The deal would be the first production sharing agreement between Iraq and a foreign energy company.
$4bn agreement between Shell and Iraq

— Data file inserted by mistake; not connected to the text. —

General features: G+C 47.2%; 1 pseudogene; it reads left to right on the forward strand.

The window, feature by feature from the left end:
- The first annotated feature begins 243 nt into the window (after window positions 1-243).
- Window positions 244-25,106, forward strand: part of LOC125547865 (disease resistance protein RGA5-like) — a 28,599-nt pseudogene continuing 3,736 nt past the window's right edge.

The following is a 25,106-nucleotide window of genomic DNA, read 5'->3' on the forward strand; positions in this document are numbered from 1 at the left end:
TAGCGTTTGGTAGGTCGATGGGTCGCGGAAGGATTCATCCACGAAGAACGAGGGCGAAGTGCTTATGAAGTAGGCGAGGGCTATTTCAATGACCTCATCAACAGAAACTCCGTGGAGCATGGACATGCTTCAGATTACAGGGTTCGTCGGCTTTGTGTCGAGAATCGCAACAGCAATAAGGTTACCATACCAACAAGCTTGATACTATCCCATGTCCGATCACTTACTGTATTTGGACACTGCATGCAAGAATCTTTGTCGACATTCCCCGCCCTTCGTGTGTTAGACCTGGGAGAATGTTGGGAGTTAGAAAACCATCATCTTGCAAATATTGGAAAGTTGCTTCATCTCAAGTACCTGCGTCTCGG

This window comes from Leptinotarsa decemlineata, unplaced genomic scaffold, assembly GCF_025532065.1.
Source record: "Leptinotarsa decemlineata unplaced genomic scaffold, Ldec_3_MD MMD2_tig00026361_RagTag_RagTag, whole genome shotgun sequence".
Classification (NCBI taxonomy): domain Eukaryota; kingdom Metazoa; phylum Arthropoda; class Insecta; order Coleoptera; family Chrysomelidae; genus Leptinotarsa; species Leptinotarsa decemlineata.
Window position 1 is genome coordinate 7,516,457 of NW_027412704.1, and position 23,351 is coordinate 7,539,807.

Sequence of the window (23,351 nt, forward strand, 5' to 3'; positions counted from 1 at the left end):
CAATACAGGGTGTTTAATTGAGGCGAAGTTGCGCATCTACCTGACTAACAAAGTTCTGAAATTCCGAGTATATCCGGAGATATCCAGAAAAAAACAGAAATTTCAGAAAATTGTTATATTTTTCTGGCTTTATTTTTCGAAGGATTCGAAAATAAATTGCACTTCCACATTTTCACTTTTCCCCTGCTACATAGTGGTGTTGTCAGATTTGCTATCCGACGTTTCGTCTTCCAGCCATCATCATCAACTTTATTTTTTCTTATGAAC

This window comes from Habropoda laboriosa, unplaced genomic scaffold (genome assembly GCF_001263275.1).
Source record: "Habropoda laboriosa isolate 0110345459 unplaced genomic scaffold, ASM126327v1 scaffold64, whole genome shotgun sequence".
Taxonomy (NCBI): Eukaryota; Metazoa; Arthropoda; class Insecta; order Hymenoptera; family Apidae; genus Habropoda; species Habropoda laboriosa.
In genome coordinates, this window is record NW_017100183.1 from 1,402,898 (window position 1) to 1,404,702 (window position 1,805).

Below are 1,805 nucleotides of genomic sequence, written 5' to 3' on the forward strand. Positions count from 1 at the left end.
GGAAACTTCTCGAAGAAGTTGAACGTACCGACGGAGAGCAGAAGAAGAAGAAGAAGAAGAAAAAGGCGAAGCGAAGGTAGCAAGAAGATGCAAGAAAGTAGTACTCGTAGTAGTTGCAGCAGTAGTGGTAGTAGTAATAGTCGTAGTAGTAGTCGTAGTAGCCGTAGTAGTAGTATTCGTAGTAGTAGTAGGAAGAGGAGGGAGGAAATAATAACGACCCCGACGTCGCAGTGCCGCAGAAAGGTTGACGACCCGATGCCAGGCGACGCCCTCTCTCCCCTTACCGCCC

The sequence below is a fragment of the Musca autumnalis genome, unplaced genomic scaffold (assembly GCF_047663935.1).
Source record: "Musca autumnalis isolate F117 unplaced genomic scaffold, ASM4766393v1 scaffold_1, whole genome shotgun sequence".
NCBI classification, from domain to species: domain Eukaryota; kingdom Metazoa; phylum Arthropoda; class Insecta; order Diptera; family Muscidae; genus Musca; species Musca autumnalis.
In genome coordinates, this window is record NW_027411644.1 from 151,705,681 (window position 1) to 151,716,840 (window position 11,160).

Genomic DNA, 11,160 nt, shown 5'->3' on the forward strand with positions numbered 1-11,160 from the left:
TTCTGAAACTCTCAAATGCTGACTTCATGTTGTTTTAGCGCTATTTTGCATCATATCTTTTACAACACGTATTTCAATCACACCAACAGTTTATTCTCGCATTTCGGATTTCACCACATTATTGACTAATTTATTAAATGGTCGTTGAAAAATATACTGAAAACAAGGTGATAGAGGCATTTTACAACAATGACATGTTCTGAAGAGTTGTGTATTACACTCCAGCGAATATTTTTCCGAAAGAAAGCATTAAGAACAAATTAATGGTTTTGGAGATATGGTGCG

Iraq and Royal Dutch Shell are expected to sign a pivotal agreement today that will clear the way for up to US$4 billion (Dh14.68bn) of joint investment to exploit Iraqi gas production that is presently going to waste. The deal would be the first production sharing agreement between Iraq's federal government and a foreign energy company since the country's oil and gas industry was nationalised in the 1970s. "Iraq is expected to sign the natural gas agreement with Shell on Monday in Baghdad," said an Iraqi oil ministry spokesman, Asim Jihad, according to Reuters. He said the Iraqi oil minister, Hussain al Shahristani, and officials of Iraq's state-owned South Oil Company would represent Baghdad at the signing ceremony. On Sept 7, Iraq's cabinet approved a preliminary deal between the Anglo-Dutch energy major and South Oil for a venture in Iraq's southern oil province of Basra, in which Southern Oil would hold a 51 per cent interest and Shell the remaining 49 per cent stake. The agreement allows for the rapid development of large amounts of gas pumped as a by-product of oil from Iraq's vast oil fields. Much of this "associated gas" is being burnt or "flared" due to lack of facilities to gather, process and transport it to would-be end-users or markets. "The deal holds vast potential for Shell and Iraq alike, turning the current wasteful burning of gas that the country has no infrastructure or know-how to monetise into a lucrative opportunity to supply domestic markets, as well as earn export revenues," said Samuel Ciszuk, the Middle East energy analyst with Global Insight, a business intelligence firm. Under Shell's Iraq Gas master plan, which won provisional clearance from Baghdad earlier this year, South Gas and Shell would invest between $3bn and $4bn to gather the gas, which would be used domestically to generate electricity as a top priority. Iraq, which is desperately short of electricity following years of misrule and war, will soon be in dire need of natural gas to fuel power plants as it rebuilds its electricity infrastructure, analysts said. firstname.lastname@example.org